AWS Presents: Managing a Healthcare System with Blockchain

Earlier this month, I was in New York City at the AWS Pop-up Loft in SoHo - our Co-Founder & CTO Ted Tanner, Jr. was part of a panel discussion covering healthcare blockchain. This topic has moved to center stage.

There was such a large turnout, the original room wasn't big enough. It was relocated to a wide open space in the loft where the crowd filled nearly every chair, beanbag, and barstool on the second floor of this truly eclectic space.

Moderated by Amazon's Dr. Oxana Pickeral, the Global Segment Leader for Healthcare & Life Sciences at AWS, the dialogue focused on emerging use cases - managing patient identity, insurance claims, and the supply chain - and how early adopters are fostering blockchain innovation in the $3.2 trillion US healthcare economy.

Joining Ted and Oxana, were Mike Jacobs, a Distinguished Engineer at Optum, the Healthcare Services division of UnitedHealth Group; Mary Butler-Everson, SVP, Design & Development, Healthcare Innovations for PNC Bank, and for those of you with glasses, Jay Sales, Director, The Shop, at VSP Global.

Three main themes emerged from a very animated discussion:

1) The most valuable currency is your personal health data.

"We are thinking deeply about the value of your healthcare data and the transaction level value of that data." - Ted Tanner, Jr., Co-Founder & CTO, PokitDok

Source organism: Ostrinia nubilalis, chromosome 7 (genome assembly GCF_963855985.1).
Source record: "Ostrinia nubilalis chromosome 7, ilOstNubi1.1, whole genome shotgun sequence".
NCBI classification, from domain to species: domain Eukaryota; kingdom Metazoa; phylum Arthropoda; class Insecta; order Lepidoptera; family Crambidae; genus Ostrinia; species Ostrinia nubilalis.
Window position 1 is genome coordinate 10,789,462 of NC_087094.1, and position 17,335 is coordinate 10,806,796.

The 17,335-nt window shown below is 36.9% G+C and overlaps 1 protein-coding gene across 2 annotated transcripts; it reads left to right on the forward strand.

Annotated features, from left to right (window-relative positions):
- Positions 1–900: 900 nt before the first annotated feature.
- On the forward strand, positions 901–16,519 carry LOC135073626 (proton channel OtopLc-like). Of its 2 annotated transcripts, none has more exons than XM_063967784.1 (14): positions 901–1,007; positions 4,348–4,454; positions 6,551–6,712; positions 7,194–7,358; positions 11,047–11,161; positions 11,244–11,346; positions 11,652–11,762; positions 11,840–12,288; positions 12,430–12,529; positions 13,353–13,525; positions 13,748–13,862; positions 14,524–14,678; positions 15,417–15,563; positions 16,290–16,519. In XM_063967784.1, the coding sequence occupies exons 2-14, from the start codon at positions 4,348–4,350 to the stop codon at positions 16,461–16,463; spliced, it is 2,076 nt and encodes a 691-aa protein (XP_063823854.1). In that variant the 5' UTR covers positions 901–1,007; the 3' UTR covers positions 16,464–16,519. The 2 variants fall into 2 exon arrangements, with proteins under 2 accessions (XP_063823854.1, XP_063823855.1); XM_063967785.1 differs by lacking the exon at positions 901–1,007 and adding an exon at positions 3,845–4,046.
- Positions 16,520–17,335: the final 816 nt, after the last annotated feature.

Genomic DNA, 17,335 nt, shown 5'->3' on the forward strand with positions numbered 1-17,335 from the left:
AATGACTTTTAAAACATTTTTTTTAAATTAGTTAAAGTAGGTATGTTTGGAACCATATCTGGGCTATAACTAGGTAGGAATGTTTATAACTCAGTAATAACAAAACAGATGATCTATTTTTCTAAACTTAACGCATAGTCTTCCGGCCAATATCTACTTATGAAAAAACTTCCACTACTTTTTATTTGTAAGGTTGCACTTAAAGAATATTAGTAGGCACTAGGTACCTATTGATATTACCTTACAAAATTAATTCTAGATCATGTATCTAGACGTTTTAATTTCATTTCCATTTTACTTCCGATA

What could be achieved if consumers owned and accessed their own health data, just like they do the cash in their bank accounts? For example, to help support clinical research, consumers could grant access to specific data from unified health records on a blockchain in exchange for payment.

In a world where data is cash, forget gold, forget bitcoin, instead of handing over a credit card, what if consumers could offer their health data as payment for medical services?

Health is a whole new asset category. Ted and Jay in particular, encouraged the industry to start looking at health data as a measurable asset. A personal asset that can be utilized, traded, or augmented according to with whom the owner decides to share it. From this perspective, the industry can look at health data as its own asset class, just like real estate or derivatives.

This shift will also change compliance technologies. A consumer's blockchain wallet, which houses digital maps to the locations of encrypted personal information, will evolve to manage dynamic data interactions in the delivery of consumer health.

That's why with DokChain, PokitDok is placing a premium on building out smart contracts that protect data and enable auditable, encrypted data transmission.

2) Blockchain isn't hype, it's here.

"Last year was the year of discovery. We had to educate, evaluate, and work through the 'should vs could' circumstances." - Mike Jacobs, Distinguished Engineer, Optum

The industry is in the very early stages of adoption so there's interest brewing in what the inevitable transition will look like and where organizations are on the blockchain journey.